1) We live in a culture which does not understand risk. Thus many people buy lottery tickets with a real belief that that they stand a good chance of winning the jackpot. At the same time many people become neurotically anxious about the miniscule risks to health presented by eating certain types of food.
2) We live in a risk-averse society which is burdened down by absurd legislation and precautions to remove risk.
This leads me to a question from a regular commentator, Lemming, who asks whether capitalism and Fractional Reserve Banking can only survive in a situation of growth. The answer to this is that FRB is a matter of risk. In times of growth, the risk is on the upside, and in times of contraction it is on the downside. Even during these bad times, some investments will continue to make money. The trouble is that people just don't like losing their money or accepting that they are risking their money. It all comes down to explicit acceptance of risk. During contractions, there will be more bank runs and bank failures. As some institutions find that they have utilised their depositors funds unwisely, they will find that depositors will lose confidence in their ability to manage their money and secure returns on their investment. In all such cases they will then be subject to the risk of a bank run, in which their available cash reserves are insufficient to meet depositor demand for cash. This will just serve to ensure that people scrutinise their decisions more carefully.
It can best be summarised this way. If we think of the average person opening a deposit account in a bank, how much care do they ever take over that process? They simply look for the highest rate of interest....without any acknowledgement that their higher rate might come with a greater risk to the capital. Such is the government regulated and implicitly and increasingly explicitly backed banking system.
This is not capitalism. This is a dream of a one way bet. Risk free investment.....It is the heart of the problem that I identified in my banking reform post.
Once again, we are very far from failures caused by the free market, and can see that the root of the problems is in the regulation of markets. I give an example in my post on the banking system that directly links developments in the financial crisis to responses to the Basel Accords, and the example that is given by no less than the Bank of England. They spotlight how growth in securities was directly encouraged as a result of Basel I. Again, this is detailed in the banking post. If you read the post in full, it is evident that market failure was not the cause of the financial crisis, but rather it is the endless interventions of government.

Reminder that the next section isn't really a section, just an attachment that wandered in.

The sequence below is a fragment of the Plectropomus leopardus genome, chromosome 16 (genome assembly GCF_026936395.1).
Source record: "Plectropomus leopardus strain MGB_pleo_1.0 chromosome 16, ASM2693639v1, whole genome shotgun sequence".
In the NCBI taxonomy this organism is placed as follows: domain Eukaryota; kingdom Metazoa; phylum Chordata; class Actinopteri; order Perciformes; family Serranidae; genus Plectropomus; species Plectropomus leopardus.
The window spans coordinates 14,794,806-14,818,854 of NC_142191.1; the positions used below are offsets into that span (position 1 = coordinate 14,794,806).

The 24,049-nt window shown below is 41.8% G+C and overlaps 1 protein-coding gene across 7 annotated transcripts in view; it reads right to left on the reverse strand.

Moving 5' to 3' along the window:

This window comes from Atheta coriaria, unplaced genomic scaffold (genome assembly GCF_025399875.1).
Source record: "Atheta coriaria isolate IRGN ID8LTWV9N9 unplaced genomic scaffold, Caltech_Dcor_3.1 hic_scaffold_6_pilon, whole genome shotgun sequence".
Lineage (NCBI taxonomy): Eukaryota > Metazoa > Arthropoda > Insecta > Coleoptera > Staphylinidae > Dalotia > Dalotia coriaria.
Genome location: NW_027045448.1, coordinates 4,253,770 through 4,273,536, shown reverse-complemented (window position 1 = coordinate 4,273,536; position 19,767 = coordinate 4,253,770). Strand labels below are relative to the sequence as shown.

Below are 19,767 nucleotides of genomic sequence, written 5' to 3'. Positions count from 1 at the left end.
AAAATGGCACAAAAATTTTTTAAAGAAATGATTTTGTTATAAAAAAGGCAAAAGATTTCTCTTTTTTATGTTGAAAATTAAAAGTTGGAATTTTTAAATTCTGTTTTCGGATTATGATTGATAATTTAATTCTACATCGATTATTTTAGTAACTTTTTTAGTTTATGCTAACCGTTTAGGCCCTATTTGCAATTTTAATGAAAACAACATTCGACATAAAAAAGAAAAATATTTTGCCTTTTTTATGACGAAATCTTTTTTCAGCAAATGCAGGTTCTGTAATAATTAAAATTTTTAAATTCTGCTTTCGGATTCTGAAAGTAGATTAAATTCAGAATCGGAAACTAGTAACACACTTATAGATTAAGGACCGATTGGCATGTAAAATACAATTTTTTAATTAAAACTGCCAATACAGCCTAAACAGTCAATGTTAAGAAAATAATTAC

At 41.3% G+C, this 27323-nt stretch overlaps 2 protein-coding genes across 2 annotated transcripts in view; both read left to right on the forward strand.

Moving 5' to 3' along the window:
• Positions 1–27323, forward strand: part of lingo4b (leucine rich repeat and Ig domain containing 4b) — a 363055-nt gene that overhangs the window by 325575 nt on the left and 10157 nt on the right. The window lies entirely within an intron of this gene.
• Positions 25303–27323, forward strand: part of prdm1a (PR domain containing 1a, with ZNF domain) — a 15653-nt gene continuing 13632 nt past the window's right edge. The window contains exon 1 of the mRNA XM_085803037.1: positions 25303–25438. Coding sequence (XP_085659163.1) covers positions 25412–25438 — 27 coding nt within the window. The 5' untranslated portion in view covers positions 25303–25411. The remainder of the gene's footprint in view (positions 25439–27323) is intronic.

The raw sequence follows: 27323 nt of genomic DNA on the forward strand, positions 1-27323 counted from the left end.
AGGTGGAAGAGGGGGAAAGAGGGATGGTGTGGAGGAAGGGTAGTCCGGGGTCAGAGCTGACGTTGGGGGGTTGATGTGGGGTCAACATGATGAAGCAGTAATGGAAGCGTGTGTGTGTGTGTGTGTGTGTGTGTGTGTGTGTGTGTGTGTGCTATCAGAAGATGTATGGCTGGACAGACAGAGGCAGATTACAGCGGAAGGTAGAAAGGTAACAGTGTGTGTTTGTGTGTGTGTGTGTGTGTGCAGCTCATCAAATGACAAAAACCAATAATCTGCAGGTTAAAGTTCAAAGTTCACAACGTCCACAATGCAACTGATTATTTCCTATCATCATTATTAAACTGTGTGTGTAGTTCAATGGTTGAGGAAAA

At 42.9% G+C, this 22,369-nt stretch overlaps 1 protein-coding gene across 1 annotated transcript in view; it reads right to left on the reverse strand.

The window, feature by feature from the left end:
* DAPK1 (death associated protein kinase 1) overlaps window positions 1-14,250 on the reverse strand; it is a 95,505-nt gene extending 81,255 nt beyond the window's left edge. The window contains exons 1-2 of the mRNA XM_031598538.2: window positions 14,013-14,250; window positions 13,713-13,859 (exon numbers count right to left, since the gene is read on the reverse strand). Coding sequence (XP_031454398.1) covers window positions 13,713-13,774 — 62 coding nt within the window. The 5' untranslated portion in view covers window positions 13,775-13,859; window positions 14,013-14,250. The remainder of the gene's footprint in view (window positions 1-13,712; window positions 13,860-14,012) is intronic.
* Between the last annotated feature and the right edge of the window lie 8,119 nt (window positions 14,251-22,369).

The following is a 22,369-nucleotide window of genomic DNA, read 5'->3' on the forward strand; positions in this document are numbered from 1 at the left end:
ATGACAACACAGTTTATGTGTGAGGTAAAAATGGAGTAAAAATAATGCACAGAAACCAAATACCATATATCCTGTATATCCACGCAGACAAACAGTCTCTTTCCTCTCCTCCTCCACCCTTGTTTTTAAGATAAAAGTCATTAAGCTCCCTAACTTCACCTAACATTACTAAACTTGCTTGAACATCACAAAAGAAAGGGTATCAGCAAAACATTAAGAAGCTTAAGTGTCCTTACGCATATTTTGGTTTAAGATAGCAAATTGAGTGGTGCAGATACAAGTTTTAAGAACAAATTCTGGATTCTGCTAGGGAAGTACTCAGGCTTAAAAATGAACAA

I have given some examples here of some of the root causes of the current financial crisis, and none of them are the result of market failure, and all of them are the direct result of government interference and manipulation in markets. As hard as I look, whenever I look to the roots of the problem, I find not market failure, but rather problems that are the direct or indirect result of government interference, manipulations, and regulation of markets.
A long time ago, I listened to a recorded lecture from the von Mises Institute. I can not reference it here, as I forget the details of where I found it or who the speaker was (apologies). One of the key elements of the lecture was that Marx got it fundamentally wrong when he said that he was describing the capitalist system. He was, in fact, describing a mercantilist system, and the reason why Marx's analysis was so wrong was that he thought he was analysing something that was in fact something else.
As I have written this post, this observation came to mind. People are readily describing the economic crisis of today as a failure of free markets. It is nothing of the kind, but represents the distorting effects of governments on markets. There has been no free market, but rather a series of market interventions. What we are seeing are ripples of chaos that emerge from the many distortions in the markets created from those interventions.
One distortion is the withholding of labour from the market, followed by the sudden release of that labour into the market. Another distortion that followed is the artificial currency exhchange rates that allowed the accumulation of worthless paper, issued because government has been allowed and encouraged to borrow, and allowed to run a policy of endless expansion of money. Meanwhile, the banking system has been regulated into ever more distorted activity, and the regulation offered guarantees of the system, encouraging horrendous risk taking through a promise of an unlimited guarantee of the system.
Mercantilism, government intervention, regulation and distortion of markets. If we wish to find a culprit for all that has happened, it is not the fault of free markets, but it is the fault of the endless interventions in the markets. Quite simply, blame for the mess we are in is being put in the wrong places.
Note 1: My apologies for not answering the many comments but, as you can see, I became somewhat distracted.
Note 2: Mercantilist is not a very good term, but it does appear in the dictionary, and seems more convenient than discussing the subject as an 'ism'.